Grammy-winning reggae artiste Kabaka Pyramid has taken issue with the lyrical content of dancehall newcomer Valient’s recently released single Rasta.
Valiant released the music video for his latest single, Rasta, on March 5. The video has since garnered over a million views on YouTube and is currently the number one trending song on the platform. The video features Valiant and a number of the music video extras garbed in the traditional colours of the Rastafarian religion as well as faux locs.
While fans of the artiste have praised the single, Kabaka seemingly took issue with the Rastafarian culture’s inclusion in the track, tweeting that Rastafarians were now apparently a joke in Jamaica. Music producer Taugea “Countree Hype” Dayes, who produced the track, spoke out in the single’s defence, explaining that its intro, “Man a live like Rasta. No beef, no passa” was a reference to the Rastafarian beliefs of peace and unity.
Dayes added that the remainder of the song had nothing to do with Rastafarianism. The producer also said that there were things done by Rastafarians that have not been highlighted and questioned why he was criticising Valiant.
Kabaka did not respond to Dayes but responded to statements made by Dr Isis Semaj-Hall, lecturer at the University of the West Indies, Mona. Semaj-Hall said that there was no public outcry against Americans who sang about Rastafarians. But the Well Done singer expressed that he did not expect Americans to have integrity and understand what Rastafarianism is about.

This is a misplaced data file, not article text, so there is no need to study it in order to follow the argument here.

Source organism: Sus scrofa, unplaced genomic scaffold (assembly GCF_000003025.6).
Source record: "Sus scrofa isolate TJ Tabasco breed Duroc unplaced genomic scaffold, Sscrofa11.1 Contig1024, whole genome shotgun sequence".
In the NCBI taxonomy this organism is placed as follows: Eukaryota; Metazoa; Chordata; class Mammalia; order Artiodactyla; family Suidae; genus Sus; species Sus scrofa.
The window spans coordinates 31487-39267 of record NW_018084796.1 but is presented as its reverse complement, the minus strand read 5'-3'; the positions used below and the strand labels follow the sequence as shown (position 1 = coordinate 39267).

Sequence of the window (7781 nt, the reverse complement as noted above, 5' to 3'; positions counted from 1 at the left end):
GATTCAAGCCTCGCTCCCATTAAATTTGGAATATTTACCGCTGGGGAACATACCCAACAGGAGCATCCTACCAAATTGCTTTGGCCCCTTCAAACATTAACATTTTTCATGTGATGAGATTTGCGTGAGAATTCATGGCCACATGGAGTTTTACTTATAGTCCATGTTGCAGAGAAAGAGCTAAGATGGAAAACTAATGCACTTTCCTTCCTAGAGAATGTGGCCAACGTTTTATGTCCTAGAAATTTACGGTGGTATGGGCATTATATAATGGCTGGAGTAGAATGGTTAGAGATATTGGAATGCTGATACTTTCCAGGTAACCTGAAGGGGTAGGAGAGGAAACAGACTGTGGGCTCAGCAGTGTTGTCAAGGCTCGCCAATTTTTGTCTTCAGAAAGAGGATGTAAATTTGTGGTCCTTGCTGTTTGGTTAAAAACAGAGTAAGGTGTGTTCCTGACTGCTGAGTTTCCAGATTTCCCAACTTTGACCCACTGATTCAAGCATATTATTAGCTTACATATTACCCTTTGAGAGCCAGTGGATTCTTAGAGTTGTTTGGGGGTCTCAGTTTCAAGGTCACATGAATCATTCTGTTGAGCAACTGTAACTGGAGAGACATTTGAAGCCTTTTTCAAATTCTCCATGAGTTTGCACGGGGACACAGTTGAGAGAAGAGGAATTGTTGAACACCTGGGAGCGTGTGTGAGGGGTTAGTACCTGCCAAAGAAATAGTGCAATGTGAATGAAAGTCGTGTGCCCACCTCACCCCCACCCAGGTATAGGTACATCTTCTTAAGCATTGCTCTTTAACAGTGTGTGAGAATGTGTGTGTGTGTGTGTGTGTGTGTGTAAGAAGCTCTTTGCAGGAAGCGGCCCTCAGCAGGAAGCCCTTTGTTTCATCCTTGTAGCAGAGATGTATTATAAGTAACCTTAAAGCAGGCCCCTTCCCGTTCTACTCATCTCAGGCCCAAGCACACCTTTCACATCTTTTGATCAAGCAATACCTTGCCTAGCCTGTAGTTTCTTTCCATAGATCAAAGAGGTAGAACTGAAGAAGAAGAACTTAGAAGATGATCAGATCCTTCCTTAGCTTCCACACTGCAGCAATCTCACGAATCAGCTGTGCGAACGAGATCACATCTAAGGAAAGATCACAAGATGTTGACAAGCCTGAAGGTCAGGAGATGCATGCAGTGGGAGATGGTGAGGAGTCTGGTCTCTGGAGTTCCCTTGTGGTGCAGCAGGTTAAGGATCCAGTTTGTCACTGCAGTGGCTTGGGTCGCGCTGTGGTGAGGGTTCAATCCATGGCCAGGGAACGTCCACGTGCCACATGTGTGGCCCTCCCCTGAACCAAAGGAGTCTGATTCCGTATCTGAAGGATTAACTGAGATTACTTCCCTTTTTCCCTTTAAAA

The discussion was further lengthened after media practitioner ZJ Sparks posted Kabaka’s reaction to the song on Instagram. Dancehall artiste Konshens spoke out in defence of Valiant and said there were Rastafarians who had smeared the culture worse than Valiant could ever have done.
“Naah, respectfully, I dont think being a Jamaican means u have a responsibility to preserve rasta integrity, especially if u nuh believe inna rasta faith,” Konshens stated.
Kabaka went on to state that the fact that a talented artiste like Valiant had to sing songs about “Dunce an Sciance” to get attention spoke volumes about the state of the society.
“Di dj dem weh get him conscious song dem, unnu play dem? Me neva hear bout him, why is that?? A my fault mi neva hear bout him? Look how much conscious artist a try a ting an nah get heard,” Kabaka said.
In response to criticism about the actions of other Rastafarians like Koffee, the artiste questioned if the Rapture singer had ever declared herself a member of the Rastafarian faith.
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